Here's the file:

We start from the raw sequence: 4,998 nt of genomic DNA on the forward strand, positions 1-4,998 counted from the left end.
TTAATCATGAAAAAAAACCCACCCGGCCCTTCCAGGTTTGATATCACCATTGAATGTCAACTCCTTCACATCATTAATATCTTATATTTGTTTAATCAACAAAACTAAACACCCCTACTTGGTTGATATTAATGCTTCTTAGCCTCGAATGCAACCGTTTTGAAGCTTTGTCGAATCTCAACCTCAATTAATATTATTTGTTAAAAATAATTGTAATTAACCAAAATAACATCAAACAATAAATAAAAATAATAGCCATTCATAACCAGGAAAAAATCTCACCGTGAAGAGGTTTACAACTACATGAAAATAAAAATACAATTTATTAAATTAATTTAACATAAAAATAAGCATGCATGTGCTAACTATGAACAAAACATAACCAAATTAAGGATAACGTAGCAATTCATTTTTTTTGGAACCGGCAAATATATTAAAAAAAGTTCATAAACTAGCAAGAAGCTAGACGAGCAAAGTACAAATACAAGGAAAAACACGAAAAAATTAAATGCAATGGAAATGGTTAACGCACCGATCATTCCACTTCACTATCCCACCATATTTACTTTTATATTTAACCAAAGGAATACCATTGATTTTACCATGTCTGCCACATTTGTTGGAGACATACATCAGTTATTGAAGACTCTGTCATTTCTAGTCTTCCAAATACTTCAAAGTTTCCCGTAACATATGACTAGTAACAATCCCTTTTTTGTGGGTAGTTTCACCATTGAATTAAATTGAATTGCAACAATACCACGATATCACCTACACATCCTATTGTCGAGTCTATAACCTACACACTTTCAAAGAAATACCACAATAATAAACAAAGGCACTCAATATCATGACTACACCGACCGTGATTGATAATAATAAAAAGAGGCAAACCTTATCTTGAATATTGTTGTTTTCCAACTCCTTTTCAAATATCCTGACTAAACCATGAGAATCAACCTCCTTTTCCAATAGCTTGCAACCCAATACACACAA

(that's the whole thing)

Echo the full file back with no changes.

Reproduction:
We start from the raw sequence: 4,998 nt of genomic DNA on the forward strand, positions 1-4,998 counted from the left end.
TTAATCATGAAAAAAAACCCACCCGGCCCTTCCAGGTTTGATATCACCATTGAATGTCAACTCCTTCACATCATTAATATCTTATATTTGTTTAATCAACAAAACTAAACACCCCTACTTGGTTGATATTAATGCTTCTTAGCCTCGAATGCAACCGTTTTGAAGCTTTGTCGAATCTCAACCTCAATTAATATTATTTGTTAAAAATAATTGTAATTAACCAAAATAACATCAAACAATAAATAAAAATAATAGCCATTCATAACCAGGAAAAAATCTCACCGTGAAGAGGTTTACAACTACATGAAAATAAAAATACAATTTATTAAATTAATTTAACATAAAAATAAGCATGCATGTGCTAACTATGAACAAAACATAACCAAATTAAGGATAACGTAGCAATTCATTTTTTTTGGAACCGGCAAATATATTAAAAAAAGTTCATAAACTAGCAAGAAGCTAGACGAGCAAAGTACAAATACAAGGAAAAACACGAAAAAATTAAATGCAATGGAAATGGTTAACGCACCGATCATTCCACTTCACTATCCCACCATATTTACTTTTATATTTAACCAAAGGAATACCATTGATTTTACCATGTCTGCCACATTTGTTGGAGACATACATCAGTTATTGAAGACTCTGTCATTTCTAGTCTTCCAAATACTTCAAAGTTTCCCGTAACATATGACTAGTAACAATCCCTTTTTTGTGGGTAGTTTCACCATTGAATTAAATTGAATTGCAACAATACCACGATATCACCTACACATCCTATTGTCGAGTCTATAACCTACACACTTTCAAAGAAATACCACAATAATAAACAAAGGCACTCAATATCATGACTACACCGACCGTGATTGATAATAATAAAAAGAGGCAAACCTTATCTTGAATATTGTTGTTTTCCAACTCCTTTTCAAATATCCTGACTAAACCATGAGAATCAACCTCCTTTTCCAATAGCTTGCAACCCAATACACACAA